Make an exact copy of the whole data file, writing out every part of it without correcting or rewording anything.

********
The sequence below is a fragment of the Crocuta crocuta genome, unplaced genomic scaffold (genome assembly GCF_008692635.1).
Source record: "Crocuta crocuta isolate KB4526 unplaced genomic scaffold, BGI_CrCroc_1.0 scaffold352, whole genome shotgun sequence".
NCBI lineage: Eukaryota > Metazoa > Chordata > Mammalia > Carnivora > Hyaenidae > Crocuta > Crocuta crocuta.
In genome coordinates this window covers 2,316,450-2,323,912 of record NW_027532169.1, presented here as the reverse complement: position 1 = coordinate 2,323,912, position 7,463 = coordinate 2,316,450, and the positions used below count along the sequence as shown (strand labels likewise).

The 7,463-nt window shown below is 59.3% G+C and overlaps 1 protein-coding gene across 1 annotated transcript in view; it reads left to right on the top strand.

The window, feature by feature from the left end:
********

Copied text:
The sequence below is a fragment of the Crocuta crocuta genome, unplaced genomic scaffold (genome assembly GCF_008692635.1).
Source record: "Crocuta crocuta isolate KB4526 unplaced genomic scaffold, BGI_CrCroc_1.0 scaffold352, whole genome shotgun sequence".
NCBI lineage: Eukaryota > Metazoa > Chordata > Mammalia > Carnivora > Hyaenidae > Crocuta > Crocuta crocuta.
In genome coordinates this window covers 2,316,450-2,323,912 of record NW_027532169.1, presented here as the reverse complement: position 1 = coordinate 2,323,912, position 7,463 = coordinate 2,316,450, and the positions used below count along the sequence as shown (strand labels likewise).

The 7,463-nt window shown below is 59.3% G+C and overlaps 1 protein-coding gene across 1 annotated transcript in view; it reads left to right on the top strand.

The window, feature by feature from the left end: